LinkedIn Wants Your Time

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Bill Gates, President Barack Obama, Sir Richard Branson, and the Prime Minister of Japan, Shinzo Abe, are among LinkedIn's impressive list of Influencers. Taking just six weeks to develop, the Influencers feature now stands out as a key differentiating product for LinkedIn. Even better, it gets the company one step closer to its ultimate goal of grabbing a larger chunk of your time.

What is Influencers?
The first eight years of LinkedIn's existence was about connecting people with each other. In the last two years, the company's focus has been to connect people with insights. With Influencers, LinkedIn has leaped onto the scene.

LinkedIn's Influencers product gives renowned professionals an outlet and an audience to publish original essays -- with no compensation from LinkedIn.

People are responding to the product. Every blog post gets about 100 comments, according to LinkedIn's executive editor Dan Roth, who spearheads the program. And these comments are of a rare type: With each user profile representing members' professional identities, comments are thoughtful and engaging.

Engagement is the goal
Influencers is just one facet of evidence behind the company's goal to become far more than an address book. Its more than 300 Influencers allow the company to contribute significant original content to the Internet. Even so, this content is still dwarfed by its 1.2 million publishers that feed into LinkedIn Today -- another effort by LinkedIn to drive engagement. Driven by algorithms built to match appropriate headlines to respective professionals, LinkedIn Today attempts to steal your attention, and keep you coming back to the website.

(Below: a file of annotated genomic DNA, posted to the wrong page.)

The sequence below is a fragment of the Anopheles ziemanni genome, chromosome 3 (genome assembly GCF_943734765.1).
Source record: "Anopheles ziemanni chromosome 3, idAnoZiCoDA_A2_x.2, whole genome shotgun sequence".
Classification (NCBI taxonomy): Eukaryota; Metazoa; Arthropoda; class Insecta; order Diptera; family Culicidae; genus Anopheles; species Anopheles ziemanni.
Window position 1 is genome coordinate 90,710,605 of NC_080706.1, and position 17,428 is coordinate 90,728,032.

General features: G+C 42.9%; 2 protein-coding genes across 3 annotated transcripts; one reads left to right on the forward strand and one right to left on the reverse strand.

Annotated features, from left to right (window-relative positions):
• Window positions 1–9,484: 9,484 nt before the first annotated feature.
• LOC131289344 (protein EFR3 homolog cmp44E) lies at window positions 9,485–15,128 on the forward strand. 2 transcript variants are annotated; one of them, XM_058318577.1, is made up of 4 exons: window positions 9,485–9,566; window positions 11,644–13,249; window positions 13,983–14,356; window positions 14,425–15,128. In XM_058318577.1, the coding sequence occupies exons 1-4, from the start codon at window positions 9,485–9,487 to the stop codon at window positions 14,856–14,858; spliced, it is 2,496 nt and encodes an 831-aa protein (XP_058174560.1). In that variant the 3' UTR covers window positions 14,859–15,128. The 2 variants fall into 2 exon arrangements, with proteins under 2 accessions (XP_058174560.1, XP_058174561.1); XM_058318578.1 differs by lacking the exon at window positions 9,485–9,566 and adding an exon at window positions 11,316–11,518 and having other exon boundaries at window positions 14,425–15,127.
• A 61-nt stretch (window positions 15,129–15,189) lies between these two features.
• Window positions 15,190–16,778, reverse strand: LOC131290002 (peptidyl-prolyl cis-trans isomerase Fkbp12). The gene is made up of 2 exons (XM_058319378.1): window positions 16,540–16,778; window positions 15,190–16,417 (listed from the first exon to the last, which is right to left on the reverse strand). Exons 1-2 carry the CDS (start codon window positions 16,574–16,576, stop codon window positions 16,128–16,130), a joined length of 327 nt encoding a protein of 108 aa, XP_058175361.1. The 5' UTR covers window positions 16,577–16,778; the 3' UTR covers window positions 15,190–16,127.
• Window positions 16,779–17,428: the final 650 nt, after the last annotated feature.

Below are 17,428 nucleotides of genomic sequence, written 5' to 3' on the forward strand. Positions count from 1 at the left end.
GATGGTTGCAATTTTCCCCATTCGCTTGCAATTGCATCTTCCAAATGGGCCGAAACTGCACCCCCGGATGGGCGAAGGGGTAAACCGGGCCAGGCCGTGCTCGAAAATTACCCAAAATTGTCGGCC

In an effort to grow engagement, the professional social network wants you to not only check in every morning, but eventually, rely on LinkedIn's content before a meeting or before you enter a business deal, Dan Roth explains.

"Unlike Twitter or Facebook, which are hives of message activity that attract constant monitoring, LinkedIn for years warranted little more than an intermittent update to a resume, or a check on a job search," said The New York Times journalist Leslie Kaufman.

LinkedIn's launch of LinkedIn Today, and the subsequent launch of Influencers, are among the company's responses to this problem.

It's working
LinkedIn's efforts to grab members' attention is paying off. Roth says that Influencers is helping transform viewer engagement, and traffic for all of its news products is up significantly..

In LinkedIn's first quarter, page views increased 63% from the year-ago quarter. Some of the prominent posts boast considerable traffic in and of themselves, with top posts regularly generating more than 100,000 views. 

Increased engagement obviously offers a number of benefits. Here are two:

  1. Increased engagement makes the professional social network more useful -- that's the power of a network effect.
  2. Increased engagement will likely boost ad revenue and the sales of its services.

Unsurprisingly, the company's revenue was up substantially in the first quarter. At $324.7 million, LinkedIn's revenue was 72% higher than in the year-ago quarter. Though it's tough to gauge how much of this is a result of LinkedIn's successful launch of its Influencers product, it undoubtedly had a positive impact.


A rare opportunity
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The article LinkedIn Wants Your Time originally appeared on

Fool contributor Daniel Sparks has no position in any stocks mentioned. The Motley Fool recommends Facebook and LinkedIn. The Motley Fool owns shares of Facebook and LinkedIn. Try any of our Foolish newsletter services free for 30 days. We Fools may not all hold the same opinions, but we all believe that considering a diverse range of insights makes us better investors. The Motley Fool has a disclosure policy.

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